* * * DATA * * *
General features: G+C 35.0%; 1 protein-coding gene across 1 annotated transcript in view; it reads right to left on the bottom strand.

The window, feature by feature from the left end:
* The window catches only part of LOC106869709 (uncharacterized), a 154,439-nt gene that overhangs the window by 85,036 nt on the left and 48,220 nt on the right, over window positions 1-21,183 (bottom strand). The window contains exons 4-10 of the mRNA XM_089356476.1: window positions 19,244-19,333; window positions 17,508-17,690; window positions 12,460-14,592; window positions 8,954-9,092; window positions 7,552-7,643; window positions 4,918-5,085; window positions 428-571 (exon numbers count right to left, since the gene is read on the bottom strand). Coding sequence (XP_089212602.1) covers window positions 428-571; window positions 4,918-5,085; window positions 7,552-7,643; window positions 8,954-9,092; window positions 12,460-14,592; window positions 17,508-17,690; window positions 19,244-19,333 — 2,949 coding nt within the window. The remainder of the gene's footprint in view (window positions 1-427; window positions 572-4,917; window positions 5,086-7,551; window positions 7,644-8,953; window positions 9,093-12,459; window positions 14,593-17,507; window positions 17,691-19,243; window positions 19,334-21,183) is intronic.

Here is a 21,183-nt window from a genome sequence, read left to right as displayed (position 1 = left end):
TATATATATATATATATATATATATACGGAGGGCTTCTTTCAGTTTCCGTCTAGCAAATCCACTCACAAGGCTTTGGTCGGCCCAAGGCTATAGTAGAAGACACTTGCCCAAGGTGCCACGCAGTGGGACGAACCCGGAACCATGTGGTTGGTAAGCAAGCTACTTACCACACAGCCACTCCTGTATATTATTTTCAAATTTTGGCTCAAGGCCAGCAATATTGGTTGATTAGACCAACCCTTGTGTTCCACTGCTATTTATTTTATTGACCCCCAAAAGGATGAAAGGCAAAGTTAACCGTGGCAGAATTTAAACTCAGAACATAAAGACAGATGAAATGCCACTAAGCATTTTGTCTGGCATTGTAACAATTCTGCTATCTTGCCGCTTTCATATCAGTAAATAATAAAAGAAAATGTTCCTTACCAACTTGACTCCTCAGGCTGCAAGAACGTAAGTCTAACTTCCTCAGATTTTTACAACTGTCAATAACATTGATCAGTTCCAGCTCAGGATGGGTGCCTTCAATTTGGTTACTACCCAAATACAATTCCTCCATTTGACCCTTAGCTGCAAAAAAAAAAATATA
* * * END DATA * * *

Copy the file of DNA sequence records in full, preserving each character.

General features: G+C 35.0%; 1 protein-coding gene across 1 annotated transcript in view; it reads right to left on the bottom strand.

The window, feature by feature from the left end:
* The window catches only part of LOC106869709 (uncharacterized), a 154,439-nt gene that overhangs the window by 85,036 nt on the left and 48,220 nt on the right, over window positions 1-21,183 (bottom strand). The window contains exons 4-10 of the mRNA XM_089356476.1: window positions 19,244-19,333; window positions 17,508-17,690; window positions 12,460-14,592; window positions 8,954-9,092; window positions 7,552-7,643; window positions 4,918-5,085; window positions 428-571 (exon numbers count right to left, since the gene is read on the bottom strand). Coding sequence (XP_089212602.1) covers window positions 428-571; window positions 4,918-5,085; window positions 7,552-7,643; window positions 8,954-9,092; window positions 12,460-14,592; window positions 17,508-17,690; window positions 19,244-19,333 — 2,949 coding nt within the window. The remainder of the gene's footprint in view (window positions 1-427; window positions 572-4,917; window positions 5,086-7,551; window positions 7,644-8,953; window positions 9,093-12,459; window positions 14,593-17,507; window positions 17,691-19,243; window positions 19,334-21,183) is intronic.

Here is a 21,183-nt window from a genome sequence, read left to right as displayed (position 1 = left end):
TATATATATATATATATATATATATACGGAGGGCTTCTTTCAGTTTCCGTCTAGCAAATCCACTCACAAGGCTTTGGTCGGCCCAAGGCTATAGTAGAAGACACTTGCCCAAGGTGCCACGCAGTGGGACGAACCCGGAACCATGTGGTTGGTAAGCAAGCTACTTACCACACAGCCACTCCTGTATATTATTTTCAAATTTTGGCTCAAGGCCAGCAATATTGGTTGATTAGACCAACCCTTGTGTTCCACTGCTATTTATTTTATTGACCCCCAAAAGGATGAAAGGCAAAGTTAACCGTGGCAGAATTTAAACTCAGAACATAAAGACAGATGAAATGCCACTAAGCATTTTGTCTGGCATTGTAACAATTCTGCTATCTTGCCGCTTTCATATCAGTAAATAATAAAAGAAAATGTTCCTTACCAACTTGACTCCTCAGGCTGCAAGAACGTAAGTCTAACTTCCTCAGATTTTTACAACTGTCAATAACATTGATCAGTTCCAGCTCAGGATGGGTGCCTTCAATTTGGTTACTACCCAAATACAATTCCTCCATTTGACCCTTAGCTGCAAAAAAAAAAATATA